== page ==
There once was an old woman with three little pigs, and as she had not enough to keep them, she sent them out on their merry way.



The first that went off met a man with a bundle of straw, and said to him:


“Please, man, give me that straw to build me a house.”


Which the man did, and the little pig built a house with it.



The second little pig met a man with a bundle of twigs, and said:


“Please, man, give me those twigs to build a house.”


Which the man did, and the pig built his house.



The third little pig met a man with a load of bricks, and said:


“Please, man, give me those bricks to build a house with.”


So the man gave him the bricks, and he started the long arduous task of building his home.



The first little pig finished his straw house so quickly that he had time to run to the market.


The second little pig finished his twig house so quickly that he had time to cook a roast beef.


The third little pig stayed home, working tirelessly on his house of brick.



Along the road came a wolf, who spotted the straw house and proceeded up the porch.


He knocked.  “Little pig, little pig, please let me in.”


To which the pig answered:


“Not by the hair of my chiny chin chin.”


The wolf then shouted at the top of his lungs:


“Then I’ll huff, and I’ll puff, and I’ll blow your house down.”


So he huffed, and he puffed, and he blew his house down, but the little pig had already snuck out the back.


And while the wolf searched the wreckage for traces of his next meal, the little pig ran to his friend’s house.



Angrier and more hungry than before, the wolf continued down the path and came upon the twig house of the second pig.


 “Little pig, little pig, let me come in.”


“Not by the hair of my chiny chin chin.”


“Then I’ll puff, and I’ll huff, and I’ll blow your house to the ground.”


So he huffed, and he puffed, and he puffed, and he huffed, and though it took all of his breath and energy, he knew the meal would be worth the effort, so he finally blew the house down.


Once again the sly little pigs were smarter than he. They had eluded his capture before he even took the first puff.  They ran together as fast as they could to their friend’s house.



So the wolf stumbled to the last home on the road. Upon seeing the brick home he knew he had not the strength to blow it down. So he knocked on the door.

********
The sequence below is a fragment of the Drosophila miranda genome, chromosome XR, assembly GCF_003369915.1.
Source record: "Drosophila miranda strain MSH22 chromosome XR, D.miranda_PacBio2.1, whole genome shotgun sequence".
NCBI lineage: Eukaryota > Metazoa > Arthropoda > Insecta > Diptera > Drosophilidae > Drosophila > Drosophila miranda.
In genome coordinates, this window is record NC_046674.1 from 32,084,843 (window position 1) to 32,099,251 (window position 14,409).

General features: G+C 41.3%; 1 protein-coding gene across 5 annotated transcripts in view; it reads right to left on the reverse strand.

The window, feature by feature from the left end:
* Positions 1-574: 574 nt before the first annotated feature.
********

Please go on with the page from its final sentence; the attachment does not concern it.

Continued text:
And in his sweetest little girl voice he said:


“Little pig, little pig, let me come in. I’m running away from the big bad wolf.”


The door swung open but the little pig was nowhere to be seen.


“Shut the door, my deary, that wolf is but a stone’s throw away, I’m sure.”


Upon hearing the voice, a suspicion grew inside him and he knew the little pigs were hiding under the bed.


So he gently padded to the bed and withdrew the curtains, to see the little pig lying in bed wearing a bonnet and nightdress.


“Why little pig, what small nose you have.”


“The better to avoid the smells of the barnyard.”


“Why little pig, what small ears you have.”


“The better to avoid the noise from the cows.”


“Why little pig, what small eyes you have.”


“The better to see only the truth in people’s souls.”


Feeling weary from travel and tired as could be, the wolf seized the moment to pounce on the pig’s  weak frame.


When out from under the bonnet, Little Red Riding Hood sprang.


“Oh no! Not this again!”



The pigs were so thankful to have Red as their friend that they baked her a wolf’s pie to take to her gran. Then they fashioned her a new fur cloak, red from the blood and sent her on her way.


"We may look tired, weary and weak, but we're not dumb."


"True, though two of us did lose our homes."


"But at least we're never alone!"


Red smiled and hugged each of her little friends goodbye. As she turned to disappear back into the woods she waved a bloody hand.


“If another wolf bothers you, just come get me. And please do not distress. I’m actually getting quite good at this!”



The End.

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